Pitts, James P., 1944-
- Existence: 1944
James “Jim” Purvis Pitts was born in Chicago, Illinois on February 28, 1944. He spent his early life on the west side of Chicago as the youngest of four brothers. Excelling in both academics and sports, he was accepted into the highly competitive University of Chicago Laboratory School at age twelve. He later attended John Marshall High School in Chicago, where he joined a basketball team that won Public and Catholic league titles in 1960 and 1961 and won the Illinois state championship twice. Throughout high school, Pitts was among the highest-ranked basketball players in the state. He graduated high school ranking in the top ten of his class of 230.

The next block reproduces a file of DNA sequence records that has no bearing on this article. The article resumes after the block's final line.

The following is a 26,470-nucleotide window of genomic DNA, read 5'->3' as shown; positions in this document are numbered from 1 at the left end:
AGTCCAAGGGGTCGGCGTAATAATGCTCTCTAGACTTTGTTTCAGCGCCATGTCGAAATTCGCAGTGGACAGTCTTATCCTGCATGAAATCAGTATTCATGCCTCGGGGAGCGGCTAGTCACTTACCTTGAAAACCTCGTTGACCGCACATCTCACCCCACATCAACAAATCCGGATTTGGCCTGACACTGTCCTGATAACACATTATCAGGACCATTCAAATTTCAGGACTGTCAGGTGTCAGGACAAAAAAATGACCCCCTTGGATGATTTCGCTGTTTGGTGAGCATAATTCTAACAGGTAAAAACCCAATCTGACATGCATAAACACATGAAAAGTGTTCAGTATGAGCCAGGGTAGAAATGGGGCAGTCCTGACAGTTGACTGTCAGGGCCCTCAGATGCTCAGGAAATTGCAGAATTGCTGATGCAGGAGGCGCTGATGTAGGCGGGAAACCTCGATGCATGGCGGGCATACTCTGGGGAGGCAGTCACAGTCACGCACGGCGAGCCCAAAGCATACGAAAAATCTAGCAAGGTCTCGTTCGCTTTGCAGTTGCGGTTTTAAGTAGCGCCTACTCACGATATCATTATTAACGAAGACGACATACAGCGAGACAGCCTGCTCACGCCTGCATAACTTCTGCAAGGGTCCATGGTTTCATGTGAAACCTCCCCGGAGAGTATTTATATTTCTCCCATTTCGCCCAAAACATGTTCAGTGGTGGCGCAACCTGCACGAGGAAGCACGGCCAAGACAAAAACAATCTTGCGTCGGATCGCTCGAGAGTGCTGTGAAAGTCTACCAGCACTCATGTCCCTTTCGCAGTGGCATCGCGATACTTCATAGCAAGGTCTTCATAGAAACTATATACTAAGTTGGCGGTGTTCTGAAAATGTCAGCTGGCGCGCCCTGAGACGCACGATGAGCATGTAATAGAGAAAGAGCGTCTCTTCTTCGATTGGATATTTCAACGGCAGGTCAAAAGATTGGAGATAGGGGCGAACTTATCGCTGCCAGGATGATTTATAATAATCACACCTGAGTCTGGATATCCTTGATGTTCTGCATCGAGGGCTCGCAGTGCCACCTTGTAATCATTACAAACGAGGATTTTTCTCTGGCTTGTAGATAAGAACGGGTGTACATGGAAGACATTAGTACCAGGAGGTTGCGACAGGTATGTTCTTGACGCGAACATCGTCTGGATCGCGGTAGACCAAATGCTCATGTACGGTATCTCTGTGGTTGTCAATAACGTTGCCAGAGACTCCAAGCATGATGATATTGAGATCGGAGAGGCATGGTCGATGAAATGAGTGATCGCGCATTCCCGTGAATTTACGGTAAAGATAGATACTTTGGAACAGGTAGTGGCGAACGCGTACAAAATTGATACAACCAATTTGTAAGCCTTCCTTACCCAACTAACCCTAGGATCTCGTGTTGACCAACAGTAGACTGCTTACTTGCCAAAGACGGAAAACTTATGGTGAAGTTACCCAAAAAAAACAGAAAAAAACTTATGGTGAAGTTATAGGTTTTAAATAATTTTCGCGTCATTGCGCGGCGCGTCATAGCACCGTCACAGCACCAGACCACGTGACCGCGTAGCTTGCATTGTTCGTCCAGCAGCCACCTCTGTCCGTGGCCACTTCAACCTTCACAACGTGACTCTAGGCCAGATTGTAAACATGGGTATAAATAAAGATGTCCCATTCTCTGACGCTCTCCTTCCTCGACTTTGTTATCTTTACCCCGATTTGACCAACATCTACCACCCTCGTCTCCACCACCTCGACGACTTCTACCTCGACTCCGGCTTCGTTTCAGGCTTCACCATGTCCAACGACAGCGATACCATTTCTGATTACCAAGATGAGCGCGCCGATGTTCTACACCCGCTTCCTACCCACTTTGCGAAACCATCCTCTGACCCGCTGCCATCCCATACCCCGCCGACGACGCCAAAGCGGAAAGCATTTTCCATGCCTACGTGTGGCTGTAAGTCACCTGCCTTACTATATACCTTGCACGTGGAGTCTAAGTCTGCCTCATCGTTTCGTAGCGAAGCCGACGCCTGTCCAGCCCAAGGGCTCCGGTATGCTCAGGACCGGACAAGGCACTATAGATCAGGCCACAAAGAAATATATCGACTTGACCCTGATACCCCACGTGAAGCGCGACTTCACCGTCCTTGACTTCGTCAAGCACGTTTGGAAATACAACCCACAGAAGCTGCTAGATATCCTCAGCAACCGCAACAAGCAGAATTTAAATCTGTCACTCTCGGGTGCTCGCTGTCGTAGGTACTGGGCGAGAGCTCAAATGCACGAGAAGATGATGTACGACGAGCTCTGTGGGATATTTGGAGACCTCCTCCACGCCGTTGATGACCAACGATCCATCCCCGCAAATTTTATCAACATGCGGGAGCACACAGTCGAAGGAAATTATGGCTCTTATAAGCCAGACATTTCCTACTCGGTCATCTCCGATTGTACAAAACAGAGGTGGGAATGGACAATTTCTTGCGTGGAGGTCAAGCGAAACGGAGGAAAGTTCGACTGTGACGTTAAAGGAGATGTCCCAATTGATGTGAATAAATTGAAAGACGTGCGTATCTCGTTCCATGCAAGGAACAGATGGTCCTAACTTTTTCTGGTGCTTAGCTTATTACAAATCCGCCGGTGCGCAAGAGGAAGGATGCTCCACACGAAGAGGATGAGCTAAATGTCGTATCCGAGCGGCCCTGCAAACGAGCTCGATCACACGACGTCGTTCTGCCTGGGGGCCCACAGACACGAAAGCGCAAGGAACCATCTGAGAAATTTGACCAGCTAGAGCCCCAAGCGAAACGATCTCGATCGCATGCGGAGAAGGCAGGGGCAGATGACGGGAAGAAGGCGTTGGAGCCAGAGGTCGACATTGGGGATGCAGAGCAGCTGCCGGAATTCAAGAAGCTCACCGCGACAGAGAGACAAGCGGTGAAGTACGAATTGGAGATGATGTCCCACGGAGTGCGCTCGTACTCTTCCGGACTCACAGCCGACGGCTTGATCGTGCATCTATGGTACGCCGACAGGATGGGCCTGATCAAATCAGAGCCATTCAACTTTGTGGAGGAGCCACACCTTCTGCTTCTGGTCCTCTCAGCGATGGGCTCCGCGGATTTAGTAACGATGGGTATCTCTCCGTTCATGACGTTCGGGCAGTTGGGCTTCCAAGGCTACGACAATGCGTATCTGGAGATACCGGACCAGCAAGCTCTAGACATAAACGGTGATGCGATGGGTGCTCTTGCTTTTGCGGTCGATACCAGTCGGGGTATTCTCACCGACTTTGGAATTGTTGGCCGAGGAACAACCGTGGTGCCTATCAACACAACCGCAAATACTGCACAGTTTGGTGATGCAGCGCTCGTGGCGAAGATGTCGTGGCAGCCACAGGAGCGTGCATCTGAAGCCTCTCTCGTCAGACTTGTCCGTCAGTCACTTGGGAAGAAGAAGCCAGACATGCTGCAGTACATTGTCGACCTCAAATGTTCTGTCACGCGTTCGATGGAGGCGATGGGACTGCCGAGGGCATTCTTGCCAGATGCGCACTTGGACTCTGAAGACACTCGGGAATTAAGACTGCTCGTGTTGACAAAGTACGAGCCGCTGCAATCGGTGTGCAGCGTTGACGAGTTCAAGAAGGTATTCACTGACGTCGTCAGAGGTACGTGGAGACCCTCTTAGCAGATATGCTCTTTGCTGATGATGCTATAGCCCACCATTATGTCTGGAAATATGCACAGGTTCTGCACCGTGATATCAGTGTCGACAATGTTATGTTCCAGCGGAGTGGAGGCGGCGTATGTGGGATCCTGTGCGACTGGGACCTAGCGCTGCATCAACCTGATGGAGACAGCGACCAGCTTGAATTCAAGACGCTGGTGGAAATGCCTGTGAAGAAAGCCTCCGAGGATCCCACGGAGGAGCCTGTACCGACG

In 1961, he enrolled at Northwestern University with a basketball scholarship. At the time, there were few black students at Northwestern, and the majority of them – around 80% – were male athletes. In fact, in Pitts’ freshman year, twenty-five black students out of 6,500 undergraduates were enrolled. Pitts, like many other black students at the time, received support from Evanstonian, Charles “Doc” Glass, a janitor at Evanston City Hall and an unofficial recruiter of black athletes to Northwestern. Glass often invited black Northwestern students to his home for meals, arranged dates, offered haircuts, hosted card games, and offered a social refuge due to his awareness of the challenges black students often faced on campus.